Although establishing Tariq/Ambuscade as a viable museum ship cannot yet be fully guaranteed, the FOCI proposal has already overcome some of the biggest hurdles and they have a credible plan. The ship is due to be collected from Karachi in early October and undertake the 6,140nm journey, arriving in December. Having already obtained the ship for free in very good condition, they have two possible options for a berth on the Clyde. The best long-term option would be in the Govan Graving Docks which are currently derelict but are due for a major renovation which includes residential, retail and maritime heritage spaces. The number 2 dry dock caisson at Govan has not been moved in 40 years but it should be possible to remove it temporarily, bring Ambuscade in and then seal it shut. The alternative option is to berth her downriver on the Greenock waterfront at the Beacon Centre with the visitor site behind. This may be the first place she is berthed, pending completion of the work at Govan.
Ambuscade would be part of a wider experience that includes a Falklands memorial and FOCI has offers of a Sea Harrier, Lynx Helicopter and a captured Argentine Pucara aircraft for display. The shoreside visitor centre would be constructed using shipping containers as has been used successfully elsewhere by Boxpark to create retail areas. This is a low-cost way to create an attraction with much simpler planning rules as the buildings are temporary. The Boxpark would also contain an exhibition covering the Clyde shipbuilding story as well as food and retail outlets that would generate additional income. With a large Pakistani diaspora in Glasgow, there is also interest in the ship’s time in Pakistani naval service (which was longer than her RN service) and there has been support from this community as well as those with RN and shipbuilding connections.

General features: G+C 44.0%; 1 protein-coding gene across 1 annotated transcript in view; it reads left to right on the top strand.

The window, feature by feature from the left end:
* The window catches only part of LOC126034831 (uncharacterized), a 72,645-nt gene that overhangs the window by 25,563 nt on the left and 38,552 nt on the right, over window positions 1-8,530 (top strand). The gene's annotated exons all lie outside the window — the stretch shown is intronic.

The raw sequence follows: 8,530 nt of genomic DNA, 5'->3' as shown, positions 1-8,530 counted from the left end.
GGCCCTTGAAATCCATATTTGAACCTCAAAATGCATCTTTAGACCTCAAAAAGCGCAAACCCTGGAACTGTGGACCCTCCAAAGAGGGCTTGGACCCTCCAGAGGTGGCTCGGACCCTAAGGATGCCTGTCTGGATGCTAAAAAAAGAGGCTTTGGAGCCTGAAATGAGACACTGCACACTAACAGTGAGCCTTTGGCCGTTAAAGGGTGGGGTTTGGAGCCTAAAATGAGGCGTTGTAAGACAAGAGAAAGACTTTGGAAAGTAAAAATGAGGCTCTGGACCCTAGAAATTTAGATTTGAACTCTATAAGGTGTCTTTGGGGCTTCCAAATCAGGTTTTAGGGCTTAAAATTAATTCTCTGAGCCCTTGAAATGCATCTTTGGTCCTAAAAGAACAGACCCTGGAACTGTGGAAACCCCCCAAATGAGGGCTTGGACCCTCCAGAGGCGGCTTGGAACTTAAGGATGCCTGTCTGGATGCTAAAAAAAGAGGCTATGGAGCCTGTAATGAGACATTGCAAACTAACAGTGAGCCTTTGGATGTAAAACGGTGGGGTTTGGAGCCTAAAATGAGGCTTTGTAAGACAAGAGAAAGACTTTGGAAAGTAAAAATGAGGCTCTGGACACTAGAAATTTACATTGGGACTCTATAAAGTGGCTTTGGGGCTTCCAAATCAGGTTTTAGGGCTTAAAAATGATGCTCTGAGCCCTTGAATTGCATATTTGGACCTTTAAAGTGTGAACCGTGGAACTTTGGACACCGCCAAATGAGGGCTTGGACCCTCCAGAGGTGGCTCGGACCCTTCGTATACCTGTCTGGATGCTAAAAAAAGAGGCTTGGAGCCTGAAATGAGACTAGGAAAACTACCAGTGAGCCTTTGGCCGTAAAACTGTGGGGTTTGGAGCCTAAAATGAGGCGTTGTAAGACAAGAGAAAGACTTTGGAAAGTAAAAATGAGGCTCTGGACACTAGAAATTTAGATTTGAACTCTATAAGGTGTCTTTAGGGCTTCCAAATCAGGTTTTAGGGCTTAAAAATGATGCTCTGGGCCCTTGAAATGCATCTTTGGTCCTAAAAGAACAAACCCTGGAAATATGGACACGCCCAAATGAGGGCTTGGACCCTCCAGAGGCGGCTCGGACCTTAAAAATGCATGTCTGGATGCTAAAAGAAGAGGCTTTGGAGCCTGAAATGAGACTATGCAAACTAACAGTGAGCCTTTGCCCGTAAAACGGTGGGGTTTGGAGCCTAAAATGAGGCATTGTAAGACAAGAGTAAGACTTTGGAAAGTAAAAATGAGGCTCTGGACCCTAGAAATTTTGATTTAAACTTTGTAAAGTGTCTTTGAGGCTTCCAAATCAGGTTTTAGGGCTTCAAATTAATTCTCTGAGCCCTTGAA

FOCI will not be heavily reliant on public donations and has engaged a professional fundraising company with experience in multi-million-pound projects. There is already some support from wealthy philanthropist donors and there are several funding bodies that could provide grants. The Govan site is part of urban regeneration efforts, and FOCI could be eligible for ‘levelling up’ funding, having already secured the support of Glasgow City Council. NMRN analysis suggests the attraction would get between 250-400,000 visitors annually and will create around 50 new jobs. BAE Systems, Babcock and Thales all have current or historical ties to Glasgow and although not providing funds, have given tacit agreement to assist with maintenance work on Ambuscade.
At present the majority of UK naval heritage is centred on the South of England with HMS Belfast in London and the historic dockyards at Portsmouth and Chatham. Once the greatest shipbuilding centre in the world, it is appropriate that a new naval museum comes to the Clyde, giving Scotland and northern England a more accessible attraction. Thanks to the efforts of FOCI, hopefully, we can soon look forward to seeing a great new naval museum established in Glasgow, featuring a well-loved vessel with a fine history.
Main image: PNS Tariq seen from RFA Fort Victoria (Photo: Shaun Jones, August 2013).